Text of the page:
Fox Pride hosts panel discussion with executives: Living authentically, storytelling, importance of doing what you love


The Fox Pride LGBT-Straight Alliance hosted an executive panel discussion during Pride Month at the Zanuck Theatre on the Fox lot in Los Angeles last week. The panel, co-hosted by Fox Inclusion, was moderated by Russell Wetanson, VP, Labor Counsel; and featured James Fielding, President, Consumer Products and Innovation, 20th Century Fox; Stephanie Gibbons, President, Creative, Strategy and Digital, Multi-Platform Marketing, FX Networks; and Ted Gagliano, President, Feature Post-Production, 20th Century Fox. During the hour, James, Stephanie and Ted talked about the importance of living authentically in a professional environment, storytelling and doing what you love.

Living authentically

Russell began the discussion by asking about the importance of being “out” in the workplace and how that has changed over time.

“It’s completely changed for me,” said James. “I spent the first five or six years of my career in the closet because in the ‘80s, there was not a supportive [work] environment [for the LGBTQ community].”

Employee resource groups for LGBTQ employees, such as Fox Pride, were either nonexistent or extremely rare. It wasn’t until James decided to change jobs to work for a more inclusive company that he was able to “come out” fully in the workplace. “It’s all about living authentically,” he mused. “I wouldn’t be where I am today if I hadn’t made that decision.”

Ted echoed James’ comments: “I can’t even imagine something like this [Pride panel] happening 25-30 years ago when I started my career… It’s such a relief to not pretend and to just be myself. It’s a huge relief. And now to be able to sit up here [on stage], and to mentor people, it’s fantastic and it’s an honor.”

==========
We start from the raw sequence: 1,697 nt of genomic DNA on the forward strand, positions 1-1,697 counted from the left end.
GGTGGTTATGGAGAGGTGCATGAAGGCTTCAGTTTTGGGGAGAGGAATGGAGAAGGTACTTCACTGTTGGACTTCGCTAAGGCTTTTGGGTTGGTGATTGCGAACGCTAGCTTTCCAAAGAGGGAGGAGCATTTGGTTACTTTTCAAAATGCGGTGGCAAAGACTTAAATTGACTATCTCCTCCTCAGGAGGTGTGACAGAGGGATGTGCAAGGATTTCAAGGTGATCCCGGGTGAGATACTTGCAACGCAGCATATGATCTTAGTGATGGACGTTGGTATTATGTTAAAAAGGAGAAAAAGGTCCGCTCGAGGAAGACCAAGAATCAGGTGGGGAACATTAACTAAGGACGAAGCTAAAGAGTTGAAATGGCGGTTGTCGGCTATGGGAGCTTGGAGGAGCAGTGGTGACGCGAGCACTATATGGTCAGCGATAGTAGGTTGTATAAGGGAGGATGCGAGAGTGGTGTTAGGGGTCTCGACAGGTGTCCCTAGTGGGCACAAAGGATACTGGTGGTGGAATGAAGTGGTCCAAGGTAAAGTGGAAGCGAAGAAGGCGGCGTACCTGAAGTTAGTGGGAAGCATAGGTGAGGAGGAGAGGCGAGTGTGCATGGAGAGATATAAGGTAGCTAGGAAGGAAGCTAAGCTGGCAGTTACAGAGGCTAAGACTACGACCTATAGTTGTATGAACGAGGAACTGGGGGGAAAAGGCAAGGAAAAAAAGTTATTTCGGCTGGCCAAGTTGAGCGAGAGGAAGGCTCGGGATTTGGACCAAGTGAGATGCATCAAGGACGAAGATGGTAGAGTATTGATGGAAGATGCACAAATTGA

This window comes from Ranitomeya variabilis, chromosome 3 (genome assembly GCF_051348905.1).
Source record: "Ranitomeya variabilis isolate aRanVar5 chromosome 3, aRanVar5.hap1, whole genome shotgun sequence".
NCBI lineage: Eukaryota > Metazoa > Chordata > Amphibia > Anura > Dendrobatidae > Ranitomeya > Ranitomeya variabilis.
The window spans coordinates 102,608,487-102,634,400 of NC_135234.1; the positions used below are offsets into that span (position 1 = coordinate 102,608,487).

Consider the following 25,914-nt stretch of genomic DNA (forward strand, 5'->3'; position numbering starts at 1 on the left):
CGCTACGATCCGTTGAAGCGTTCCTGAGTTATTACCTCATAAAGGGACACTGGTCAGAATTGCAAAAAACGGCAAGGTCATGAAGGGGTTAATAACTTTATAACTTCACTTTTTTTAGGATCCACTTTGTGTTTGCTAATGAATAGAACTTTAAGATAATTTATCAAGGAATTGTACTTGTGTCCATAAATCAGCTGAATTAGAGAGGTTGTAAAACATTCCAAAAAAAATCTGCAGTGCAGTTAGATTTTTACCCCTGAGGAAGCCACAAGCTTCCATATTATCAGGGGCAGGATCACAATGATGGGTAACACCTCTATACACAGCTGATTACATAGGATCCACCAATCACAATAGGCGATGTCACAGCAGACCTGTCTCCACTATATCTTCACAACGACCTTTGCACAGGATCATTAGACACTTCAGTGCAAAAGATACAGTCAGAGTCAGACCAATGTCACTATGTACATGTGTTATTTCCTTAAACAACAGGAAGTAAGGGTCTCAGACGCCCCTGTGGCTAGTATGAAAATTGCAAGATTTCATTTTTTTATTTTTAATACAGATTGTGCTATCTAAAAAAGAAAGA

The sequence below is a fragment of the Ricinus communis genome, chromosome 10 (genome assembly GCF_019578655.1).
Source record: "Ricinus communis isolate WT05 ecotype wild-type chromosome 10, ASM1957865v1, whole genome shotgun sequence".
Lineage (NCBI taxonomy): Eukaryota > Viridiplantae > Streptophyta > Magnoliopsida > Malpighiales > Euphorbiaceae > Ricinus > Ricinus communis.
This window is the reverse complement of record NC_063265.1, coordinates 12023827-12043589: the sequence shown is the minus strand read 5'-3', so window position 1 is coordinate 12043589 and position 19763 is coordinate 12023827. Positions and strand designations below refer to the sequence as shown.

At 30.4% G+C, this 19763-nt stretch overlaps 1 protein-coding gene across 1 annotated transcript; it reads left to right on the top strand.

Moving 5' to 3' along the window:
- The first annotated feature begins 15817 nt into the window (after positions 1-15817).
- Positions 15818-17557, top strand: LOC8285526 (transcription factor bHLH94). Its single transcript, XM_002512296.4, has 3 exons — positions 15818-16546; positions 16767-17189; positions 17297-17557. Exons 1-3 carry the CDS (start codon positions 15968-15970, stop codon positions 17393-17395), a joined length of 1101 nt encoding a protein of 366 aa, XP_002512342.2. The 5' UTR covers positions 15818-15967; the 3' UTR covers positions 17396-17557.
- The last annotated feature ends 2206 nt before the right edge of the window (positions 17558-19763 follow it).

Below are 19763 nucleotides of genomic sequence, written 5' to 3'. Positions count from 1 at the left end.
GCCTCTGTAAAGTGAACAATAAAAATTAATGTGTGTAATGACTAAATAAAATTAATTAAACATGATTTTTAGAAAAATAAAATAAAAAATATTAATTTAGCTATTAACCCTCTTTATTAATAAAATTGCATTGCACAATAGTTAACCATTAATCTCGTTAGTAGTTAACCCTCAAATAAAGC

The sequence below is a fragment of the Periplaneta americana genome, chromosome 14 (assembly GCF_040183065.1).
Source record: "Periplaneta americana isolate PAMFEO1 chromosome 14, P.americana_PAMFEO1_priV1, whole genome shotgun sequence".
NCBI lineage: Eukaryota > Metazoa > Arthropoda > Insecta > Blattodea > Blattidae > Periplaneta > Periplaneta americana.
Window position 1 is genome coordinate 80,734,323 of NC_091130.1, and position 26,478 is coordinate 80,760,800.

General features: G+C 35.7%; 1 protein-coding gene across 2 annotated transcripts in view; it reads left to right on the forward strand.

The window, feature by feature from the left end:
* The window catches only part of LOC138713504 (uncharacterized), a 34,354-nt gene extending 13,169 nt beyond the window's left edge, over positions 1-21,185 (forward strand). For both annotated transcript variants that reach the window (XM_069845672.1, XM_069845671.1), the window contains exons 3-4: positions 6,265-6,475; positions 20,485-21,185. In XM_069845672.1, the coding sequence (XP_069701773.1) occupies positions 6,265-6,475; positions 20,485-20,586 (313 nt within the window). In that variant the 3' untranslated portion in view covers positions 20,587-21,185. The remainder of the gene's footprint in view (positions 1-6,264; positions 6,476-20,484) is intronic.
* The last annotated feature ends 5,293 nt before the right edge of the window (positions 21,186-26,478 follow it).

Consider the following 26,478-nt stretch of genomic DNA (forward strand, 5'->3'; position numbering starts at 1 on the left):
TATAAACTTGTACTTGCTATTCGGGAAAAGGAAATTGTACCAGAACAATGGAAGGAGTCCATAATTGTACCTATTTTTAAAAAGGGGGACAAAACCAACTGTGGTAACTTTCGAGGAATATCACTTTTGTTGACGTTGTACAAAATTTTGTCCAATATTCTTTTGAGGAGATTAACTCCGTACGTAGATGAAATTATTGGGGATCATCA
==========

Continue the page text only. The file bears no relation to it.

James Fielding, President, Consumer Products and Innovation, 20th Century Fox; Stephanie Gibbons, President, Creative, Strategy and Digital,

Multi-Platform Marketing, FX Networks; and Ted Gagliano, President, Feature Post-Production, 20th Century Fox.

The importance of storytelling

When asked about the role the entertainment industry can play in shaping views of the LGBTQ community, Stephanie spoke about the film and TV industry’s important role in promoting unity and authenticity in the LGBTQ community, both now and in the future.

“Our industry tells stories,” she said. “Narrative is as ancient as scribbling on cave walls and gathering around fires. It’s important that we see each other not only as mirrors but also as windows. It’s especially important to find people who not only share [our] view but also expand [our] view. Telling stories that include us in authentic ways is absolutely critical because that’s what holds our society accountable… These stories hopefully will make [us] more human and more compassionate. When we share ourselves with each other, I think we all benefit.”

James noted how storytelling can have a profound influence on society.

“Growing up in the Midwest as a closeted, confused, hurt, scared, gay child, there were no gay role models,” James reflected. He pointed to powerful, pivotal moments in TV and film (such as Ellen coming out) that deeply affected him and helped create “visible, positive role models for the community… It didn’t make us scary anymore, and more importantly it didn’t make us scared of ourselves.” He noted that he hopes Hollywood will continue to play a key role in telling authentic stories about LBGTQ individuals.